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High-Density Livestock Operations, Crop Field Application of Manure, and Risk of Community-Associated Methicillin-Resistant Staphylococcus aureus Infection in Pennsylvania

Joan A. Casey, Frank C. Curriero, Sara E. Cosgrove, Keeve E. Nachman, Brian S. Schwartz
JAMA Internal Medicine, September 2013

 

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Abstract

Importance: Nearly 80% of antibiotics in the United States are sold for use in livestock feeds. The manure produced by these animals contains antibiotic-resistant bacteria, resistance genes, and antibiotics and is subsequently applied to crop fields, where it may put community members at risk for antibiotic-resistant infections.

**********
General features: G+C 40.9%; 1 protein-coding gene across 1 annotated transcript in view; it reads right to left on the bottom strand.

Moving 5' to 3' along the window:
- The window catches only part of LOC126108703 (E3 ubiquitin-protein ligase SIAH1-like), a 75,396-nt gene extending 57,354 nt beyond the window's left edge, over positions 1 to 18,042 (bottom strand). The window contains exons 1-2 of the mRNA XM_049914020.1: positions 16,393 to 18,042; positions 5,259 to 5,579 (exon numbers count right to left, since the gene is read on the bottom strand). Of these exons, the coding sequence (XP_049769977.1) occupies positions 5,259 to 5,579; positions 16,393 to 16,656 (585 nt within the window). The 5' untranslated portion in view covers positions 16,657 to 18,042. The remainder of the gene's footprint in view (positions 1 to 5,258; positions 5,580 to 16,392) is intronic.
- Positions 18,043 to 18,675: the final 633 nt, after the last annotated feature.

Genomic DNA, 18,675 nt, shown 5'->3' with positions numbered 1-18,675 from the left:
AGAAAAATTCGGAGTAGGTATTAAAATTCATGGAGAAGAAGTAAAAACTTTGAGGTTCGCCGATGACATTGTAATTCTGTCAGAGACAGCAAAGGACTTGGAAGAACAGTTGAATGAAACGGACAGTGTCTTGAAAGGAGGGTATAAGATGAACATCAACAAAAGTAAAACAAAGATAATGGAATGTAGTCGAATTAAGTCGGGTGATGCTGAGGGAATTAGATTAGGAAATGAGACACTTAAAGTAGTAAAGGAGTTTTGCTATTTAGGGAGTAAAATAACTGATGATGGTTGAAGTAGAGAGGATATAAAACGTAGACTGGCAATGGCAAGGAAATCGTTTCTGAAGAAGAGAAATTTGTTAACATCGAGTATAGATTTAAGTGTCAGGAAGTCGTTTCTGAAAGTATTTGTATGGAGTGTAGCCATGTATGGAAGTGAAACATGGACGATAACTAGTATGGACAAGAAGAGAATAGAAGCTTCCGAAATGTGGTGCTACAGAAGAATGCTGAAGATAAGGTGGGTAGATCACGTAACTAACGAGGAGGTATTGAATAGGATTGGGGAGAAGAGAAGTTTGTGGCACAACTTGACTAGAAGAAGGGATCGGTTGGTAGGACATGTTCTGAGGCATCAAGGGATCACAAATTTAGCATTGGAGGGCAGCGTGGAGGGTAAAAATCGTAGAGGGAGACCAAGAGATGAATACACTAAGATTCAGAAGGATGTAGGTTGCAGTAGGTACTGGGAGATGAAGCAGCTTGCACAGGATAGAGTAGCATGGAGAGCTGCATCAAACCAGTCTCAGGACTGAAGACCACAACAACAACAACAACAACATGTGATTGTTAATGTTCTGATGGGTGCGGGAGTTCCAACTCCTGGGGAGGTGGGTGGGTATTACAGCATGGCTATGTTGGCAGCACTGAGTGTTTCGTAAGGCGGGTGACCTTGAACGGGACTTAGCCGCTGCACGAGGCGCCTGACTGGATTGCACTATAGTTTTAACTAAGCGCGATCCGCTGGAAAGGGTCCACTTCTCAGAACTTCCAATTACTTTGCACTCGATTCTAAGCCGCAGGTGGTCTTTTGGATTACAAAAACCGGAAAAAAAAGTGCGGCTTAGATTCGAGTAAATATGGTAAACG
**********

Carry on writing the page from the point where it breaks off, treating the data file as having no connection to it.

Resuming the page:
Objective: To assess the association between individual exposure to swine and dairy/veal industrial agriculture and risk of methicillin-resistant Staphylococcus aureus (MRSA) infection.

Conclusions and Relevance: Proximity to swine manure application to crop fields and livestock operations each was associated with MRSA and skin and soft-tissue infection. These findings contribute to the growing concern about the potential public health impacts of high-density livestock production.



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